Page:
Ryan McLeod has been effective of late, and is their second-highest offensive producing signing with … six points.

But none of Sceviour, Shore, Turris, Perlini, or Ryan have more than three points, which brings the total of those six forwards to 19 total points. It’s not all about offence, but I think you’d argue there’s more in defending forwards and special teams contributors on the Leafs' side, too.

The difference is less stark after that. To the back-end, for the Leafs:

TJ Brodie, Justin Holl, and Alex Biega who doesn’t play.

The Leafs have two of their top-four as “signed” guys. Brodie has been a phenomenal stabilizer for the Leafs' top-pair, and Holl on his cheap extension (whoops I mentioned contracts) has at least provided value (20 minutes per game at $2 million) for a cap-squeezed team. If Holl can move closer to last year’s form, he’s been an excellent signing. You’ll take both names as “signed” guys.

For the Oilers:

Tyson Barrie, Cody Ceci, and Slater Koekkoek.

Leafs fans certainly have thoughts on the first two names on this list. They’re polarizing players who can do good things, at times, but are prone to the intermittent “brain freeze”-style mistake. They’re guys who were signed to play big roles, who at times make you scratch your head.

Brodie and Holl make $7 million combined, with two and one year left on their respective deals after this season.

Barrie and Ceci make $7.75 million combined, with two and three years left on those deals.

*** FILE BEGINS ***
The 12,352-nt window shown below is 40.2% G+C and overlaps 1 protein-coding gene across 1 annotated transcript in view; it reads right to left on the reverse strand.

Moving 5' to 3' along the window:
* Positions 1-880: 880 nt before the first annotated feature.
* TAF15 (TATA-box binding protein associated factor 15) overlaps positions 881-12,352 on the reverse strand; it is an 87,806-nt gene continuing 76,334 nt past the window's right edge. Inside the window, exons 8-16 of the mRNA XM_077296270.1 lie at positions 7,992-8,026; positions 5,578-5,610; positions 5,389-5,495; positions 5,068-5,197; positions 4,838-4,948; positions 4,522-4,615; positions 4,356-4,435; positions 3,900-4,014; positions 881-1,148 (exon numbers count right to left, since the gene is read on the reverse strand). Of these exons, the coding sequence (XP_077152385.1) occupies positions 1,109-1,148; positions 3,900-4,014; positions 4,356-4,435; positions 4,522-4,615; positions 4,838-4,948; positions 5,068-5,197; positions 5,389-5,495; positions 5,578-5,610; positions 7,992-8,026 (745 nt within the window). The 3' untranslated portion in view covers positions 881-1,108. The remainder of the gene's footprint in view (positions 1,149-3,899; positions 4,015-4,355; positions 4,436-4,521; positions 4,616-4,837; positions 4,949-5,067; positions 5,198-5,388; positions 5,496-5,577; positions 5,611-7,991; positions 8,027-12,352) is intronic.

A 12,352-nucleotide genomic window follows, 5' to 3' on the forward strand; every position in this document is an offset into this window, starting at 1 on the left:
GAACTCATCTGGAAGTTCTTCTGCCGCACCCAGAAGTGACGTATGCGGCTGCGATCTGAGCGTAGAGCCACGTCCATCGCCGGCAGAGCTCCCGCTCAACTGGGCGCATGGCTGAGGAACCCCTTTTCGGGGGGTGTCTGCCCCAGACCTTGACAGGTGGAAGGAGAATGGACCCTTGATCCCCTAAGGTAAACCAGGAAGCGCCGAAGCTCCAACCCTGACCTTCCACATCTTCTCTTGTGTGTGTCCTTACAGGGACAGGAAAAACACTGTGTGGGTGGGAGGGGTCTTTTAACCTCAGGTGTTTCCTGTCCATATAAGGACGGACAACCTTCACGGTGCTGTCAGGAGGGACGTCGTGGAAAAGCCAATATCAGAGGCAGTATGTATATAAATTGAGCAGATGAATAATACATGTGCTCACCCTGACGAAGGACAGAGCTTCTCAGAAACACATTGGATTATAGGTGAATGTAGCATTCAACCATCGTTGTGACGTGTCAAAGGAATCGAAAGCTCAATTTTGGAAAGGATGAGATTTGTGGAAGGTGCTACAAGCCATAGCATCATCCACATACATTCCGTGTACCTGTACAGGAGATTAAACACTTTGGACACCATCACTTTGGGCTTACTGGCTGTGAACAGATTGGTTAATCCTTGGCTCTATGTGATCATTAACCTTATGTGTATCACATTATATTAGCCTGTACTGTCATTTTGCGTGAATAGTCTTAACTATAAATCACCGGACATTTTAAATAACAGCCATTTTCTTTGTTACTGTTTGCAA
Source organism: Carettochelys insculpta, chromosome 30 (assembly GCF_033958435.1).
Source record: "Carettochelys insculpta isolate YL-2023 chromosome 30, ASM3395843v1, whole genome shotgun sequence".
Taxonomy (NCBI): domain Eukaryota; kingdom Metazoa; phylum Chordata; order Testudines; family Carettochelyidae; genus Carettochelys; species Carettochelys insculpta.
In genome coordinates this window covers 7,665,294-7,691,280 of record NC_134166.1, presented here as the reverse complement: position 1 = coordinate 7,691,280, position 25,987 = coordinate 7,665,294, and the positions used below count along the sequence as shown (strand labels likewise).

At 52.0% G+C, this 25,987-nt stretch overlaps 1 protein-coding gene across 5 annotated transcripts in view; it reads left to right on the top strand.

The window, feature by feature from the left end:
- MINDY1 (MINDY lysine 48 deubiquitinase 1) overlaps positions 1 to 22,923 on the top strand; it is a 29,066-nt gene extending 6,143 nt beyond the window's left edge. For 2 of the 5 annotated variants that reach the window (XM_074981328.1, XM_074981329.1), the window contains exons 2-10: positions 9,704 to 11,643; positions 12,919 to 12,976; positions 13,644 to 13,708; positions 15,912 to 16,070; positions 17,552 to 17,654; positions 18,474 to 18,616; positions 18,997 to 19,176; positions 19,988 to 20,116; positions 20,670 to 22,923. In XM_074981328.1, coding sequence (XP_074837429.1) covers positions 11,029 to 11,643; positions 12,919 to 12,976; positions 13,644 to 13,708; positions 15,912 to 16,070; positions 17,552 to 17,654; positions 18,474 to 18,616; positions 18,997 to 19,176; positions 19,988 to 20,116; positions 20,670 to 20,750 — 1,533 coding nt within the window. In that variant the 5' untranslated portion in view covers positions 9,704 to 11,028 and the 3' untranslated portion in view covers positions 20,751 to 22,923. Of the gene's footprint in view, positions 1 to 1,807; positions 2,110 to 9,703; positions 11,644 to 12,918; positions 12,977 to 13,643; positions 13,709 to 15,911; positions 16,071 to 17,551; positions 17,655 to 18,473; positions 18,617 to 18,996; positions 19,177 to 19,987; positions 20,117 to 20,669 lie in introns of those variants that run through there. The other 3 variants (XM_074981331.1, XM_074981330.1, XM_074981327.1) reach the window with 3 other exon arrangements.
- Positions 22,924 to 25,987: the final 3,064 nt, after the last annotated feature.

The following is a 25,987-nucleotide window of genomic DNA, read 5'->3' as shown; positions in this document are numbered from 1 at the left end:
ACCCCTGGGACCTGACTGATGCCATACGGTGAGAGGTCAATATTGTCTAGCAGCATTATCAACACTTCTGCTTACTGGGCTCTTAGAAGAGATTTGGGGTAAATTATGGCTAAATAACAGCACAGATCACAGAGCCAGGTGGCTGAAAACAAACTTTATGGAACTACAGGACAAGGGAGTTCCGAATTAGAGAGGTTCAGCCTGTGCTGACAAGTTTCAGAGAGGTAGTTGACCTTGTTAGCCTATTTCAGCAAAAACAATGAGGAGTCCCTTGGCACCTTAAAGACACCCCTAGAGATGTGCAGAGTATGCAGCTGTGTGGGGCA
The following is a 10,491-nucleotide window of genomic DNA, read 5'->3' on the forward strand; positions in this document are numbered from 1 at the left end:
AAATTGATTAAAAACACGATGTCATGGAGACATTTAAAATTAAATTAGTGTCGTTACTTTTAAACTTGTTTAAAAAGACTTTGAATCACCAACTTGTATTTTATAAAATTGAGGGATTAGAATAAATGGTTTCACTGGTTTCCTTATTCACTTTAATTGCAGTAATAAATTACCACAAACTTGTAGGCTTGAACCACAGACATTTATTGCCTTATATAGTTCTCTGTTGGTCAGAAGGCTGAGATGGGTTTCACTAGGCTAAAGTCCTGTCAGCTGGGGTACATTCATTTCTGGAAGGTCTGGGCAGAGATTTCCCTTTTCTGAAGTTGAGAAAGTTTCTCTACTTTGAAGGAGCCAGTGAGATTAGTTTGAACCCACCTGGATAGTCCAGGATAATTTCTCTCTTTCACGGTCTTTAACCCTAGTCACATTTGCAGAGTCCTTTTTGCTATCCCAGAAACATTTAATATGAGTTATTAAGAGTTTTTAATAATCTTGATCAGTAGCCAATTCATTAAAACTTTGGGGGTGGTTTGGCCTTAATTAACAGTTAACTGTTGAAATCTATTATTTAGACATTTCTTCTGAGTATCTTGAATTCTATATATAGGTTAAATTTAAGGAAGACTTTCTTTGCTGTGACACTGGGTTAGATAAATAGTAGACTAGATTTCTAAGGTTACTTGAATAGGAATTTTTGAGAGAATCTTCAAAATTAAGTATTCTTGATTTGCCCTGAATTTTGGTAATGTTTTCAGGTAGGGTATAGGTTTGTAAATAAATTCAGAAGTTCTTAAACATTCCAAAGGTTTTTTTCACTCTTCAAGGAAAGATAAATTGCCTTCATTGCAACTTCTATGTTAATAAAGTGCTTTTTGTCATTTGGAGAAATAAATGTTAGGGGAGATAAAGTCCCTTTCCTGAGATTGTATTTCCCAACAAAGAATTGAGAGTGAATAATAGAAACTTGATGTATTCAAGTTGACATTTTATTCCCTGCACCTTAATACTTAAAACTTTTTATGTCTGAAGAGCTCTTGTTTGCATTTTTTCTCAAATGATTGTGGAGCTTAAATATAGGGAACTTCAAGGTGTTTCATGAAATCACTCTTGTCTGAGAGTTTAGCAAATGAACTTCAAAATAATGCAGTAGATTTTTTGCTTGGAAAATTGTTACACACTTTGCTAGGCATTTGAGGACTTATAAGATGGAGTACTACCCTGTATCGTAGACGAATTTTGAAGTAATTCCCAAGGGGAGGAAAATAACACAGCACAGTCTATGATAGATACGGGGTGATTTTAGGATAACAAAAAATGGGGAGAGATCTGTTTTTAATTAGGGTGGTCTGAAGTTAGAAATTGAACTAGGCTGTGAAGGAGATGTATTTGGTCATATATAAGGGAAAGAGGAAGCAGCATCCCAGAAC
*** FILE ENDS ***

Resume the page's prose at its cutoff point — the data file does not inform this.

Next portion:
I gotta believe most GMs would prefer the showcase showdown Package A there to Package B.

And in net, the Leafs have…

Petr Mrazek. Leafs fans have no idea what to think of this one I’d imagine, given Mrazek has been hurt and hasn’t played. But I bet a lot of them are concerned, because injuries were a legit issue with Mrazek in the past, and suddenly there’s doubt if this guy’s gonna be durable enough to ever be useful. Things aren’t off to a great start with Mrazek.

But on the other hand, if you look at the Oilers…

I suspect the Leafs wouldn’t prefer to have Mikko Koskinen (and his $4.5 million salary, thanks to Peter Chiarelli on the way out the door). Mike Smith hasn’t been available or great so far this year either.

The NHL today, more than it ever has been before, is about finding efficiency from your fringe players. The salary cap was always an issue, but it’s remained stagnant with COVID-related pressures, and so it’s become increasingly hard to put together a well-rounded team. You look at what Tampa Bay had to do -- greatly exceeding the hypothetical salary cap in the post-season -- weeks after winning their last Cup. They had to move on from their valuable depth guys because no team can really afford to be stacked everywhere.

It’s a new era when you go shopping at the fringes. We have veteran players who can still contribute and willing to take jobs for near league minimum, niche talents looking for the right fit to showcase what they can do, and a host of quadruple-A guys playing musical chairs over the remaining few jobs. The trick for these teams is to not overpay for depth guys and find those who can contribute to your specific needs more than the rest of the league expects from those guys.

In sum here, it isn’t just coaching for the Oilers, and it isn’t just goaltending.

The difference between two teams is never as simple as one thing, but as the Oilers flail for ways to correct course and worry about their roster’s fringes, it’s tough not to think how different they’d look if they’d simply done a better job with a few of their depth signings. Players that used to be second thoughts for GMs are making or breaking them in the era of intense parity, and right now in Edmonton, it's part of what has them looking so broken.